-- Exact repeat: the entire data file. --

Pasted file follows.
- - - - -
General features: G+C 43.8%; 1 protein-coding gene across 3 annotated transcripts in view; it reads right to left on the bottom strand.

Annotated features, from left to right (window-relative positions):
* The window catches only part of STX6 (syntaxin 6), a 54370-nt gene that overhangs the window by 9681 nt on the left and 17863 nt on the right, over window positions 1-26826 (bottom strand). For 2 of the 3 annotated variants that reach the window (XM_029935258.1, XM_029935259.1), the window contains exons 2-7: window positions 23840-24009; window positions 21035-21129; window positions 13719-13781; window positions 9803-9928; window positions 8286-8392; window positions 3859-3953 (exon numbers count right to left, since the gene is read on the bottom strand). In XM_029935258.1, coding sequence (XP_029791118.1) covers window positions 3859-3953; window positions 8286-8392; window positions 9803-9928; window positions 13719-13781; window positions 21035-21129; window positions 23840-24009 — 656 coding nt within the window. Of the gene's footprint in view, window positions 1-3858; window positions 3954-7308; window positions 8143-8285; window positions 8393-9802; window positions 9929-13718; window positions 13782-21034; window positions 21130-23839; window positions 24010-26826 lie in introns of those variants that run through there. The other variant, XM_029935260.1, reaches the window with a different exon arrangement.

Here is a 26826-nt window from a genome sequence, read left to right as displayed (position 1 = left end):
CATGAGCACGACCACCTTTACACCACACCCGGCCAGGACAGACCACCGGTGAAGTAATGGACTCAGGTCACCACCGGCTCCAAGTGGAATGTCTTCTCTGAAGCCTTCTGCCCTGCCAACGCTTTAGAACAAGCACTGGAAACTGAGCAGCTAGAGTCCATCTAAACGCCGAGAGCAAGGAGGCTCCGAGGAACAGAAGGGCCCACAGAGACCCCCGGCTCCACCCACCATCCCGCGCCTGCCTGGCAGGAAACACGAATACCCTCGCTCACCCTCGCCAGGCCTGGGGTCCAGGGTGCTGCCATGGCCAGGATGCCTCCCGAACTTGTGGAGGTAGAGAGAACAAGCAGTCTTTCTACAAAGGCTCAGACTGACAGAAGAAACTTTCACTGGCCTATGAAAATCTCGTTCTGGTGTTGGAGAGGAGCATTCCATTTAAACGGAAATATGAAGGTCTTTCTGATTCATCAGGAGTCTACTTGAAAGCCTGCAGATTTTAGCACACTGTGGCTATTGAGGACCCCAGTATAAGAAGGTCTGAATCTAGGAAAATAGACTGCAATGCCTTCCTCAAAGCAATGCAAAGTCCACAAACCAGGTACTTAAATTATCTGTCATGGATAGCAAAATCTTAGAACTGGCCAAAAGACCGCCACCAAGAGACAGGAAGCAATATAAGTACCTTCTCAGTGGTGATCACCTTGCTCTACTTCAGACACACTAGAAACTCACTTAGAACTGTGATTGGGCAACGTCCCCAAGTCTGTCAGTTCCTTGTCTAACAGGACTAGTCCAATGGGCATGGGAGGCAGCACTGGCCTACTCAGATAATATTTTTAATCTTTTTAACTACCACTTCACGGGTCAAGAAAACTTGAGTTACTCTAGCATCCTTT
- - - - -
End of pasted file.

General features: G+C 43.8%; 1 protein-coding gene across 3 annotated transcripts in view; it reads right to left on the bottom strand.

Annotated features, from left to right (window-relative positions):
* The window catches only part of STX6 (syntaxin 6), a 54370-nt gene that overhangs the window by 9681 nt on the left and 17863 nt on the right, over window positions 1-26826 (bottom strand). For 2 of the 3 annotated variants that reach the window (XM_029935258.1, XM_029935259.1), the window contains exons 2-7: window positions 23840-24009; window positions 21035-21129; window positions 13719-13781; window positions 9803-9928; window positions 8286-8392; window positions 3859-3953 (exon numbers count right to left, since the gene is read on the bottom strand). In XM_029935258.1, coding sequence (XP_029791118.1) covers window positions 3859-3953; window positions 8286-8392; window positions 9803-9928; window positions 13719-13781; window positions 21035-21129; window positions 23840-24009 — 656 coding nt within the window. Of the gene's footprint in view, window positions 1-3858; window positions 3954-7308; window positions 8143-8285; window positions 8393-9802; window positions 9929-13718; window positions 13782-21034; window positions 21130-23839; window positions 24010-26826 lie in introns of those variants that run through there. The other variant, XM_029935260.1, reaches the window with a different exon arrangement.

Here is a 26826-nt window from a genome sequence, read left to right as displayed (position 1 = left end):
CATGAGCACGACCACCTTTACACCACACCCGGCCAGGACAGACCACCGGTGAAGTAATGGACTCAGGTCACCACCGGCTCCAAGTGGAATGTCTTCTCTGAAGCCTTCTGCCCTGCCAACGCTTTAGAACAAGCACTGGAAACTGAGCAGCTAGAGTCCATCTAAACGCCGAGAGCAAGGAGGCTCCGAGGAACAGAAGGGCCCACAGAGACCCCCGGCTCCACCCACCATCCCGCGCCTGCCTGGCAGGAAACACGAATACCCTCGCTCACCCTCGCCAGGCCTGGGGTCCAGGGTGCTGCCATGGCCAGGATGCCTCCCGAACTTGTGGAGGTAGAGAGAACAAGCAGTCTTTCTACAAAGGCTCAGACTGACAGAAGAAACTTTCACTGGCCTATGAAAATCTCGTTCTGGTGTTGGAGAGGAGCATTCCATTTAAACGGAAATATGAAGGTCTTTCTGATTCATCAGGAGTCTACTTGAAAGCCTGCAGATTTTAGCACACTGTGGCTATTGAGGACCCCAGTATAAGAAGGTCTGAATCTAGGAAAATAGACTGCAATGCCTTCCTCAAAGCAATGCAAAGTCCACAAACCAGGTACTTAAATTATCTGTCATGGATAGCAAAATCTTAGAACTGGCCAAAAGACCGCCACCAAGAGACAGGAAGCAATATAAGTACCTTCTCAGTGGTGATCACCTTGCTCTACTTCAGACACACTAGAAACTCACTTAGAACTGTGATTGGGCAACGTCCCCAAGTCTGTCAGTTCCTTGTCTAACAGGACTAGTCCAATGGGCATGGGAGGCAGCACTGGCCTACTCAGATAATATTTTTAATCTTTTTAACTACCACTTCACGGGTCAAGAAAACTTGAGTTACTCTAGCATCCTTT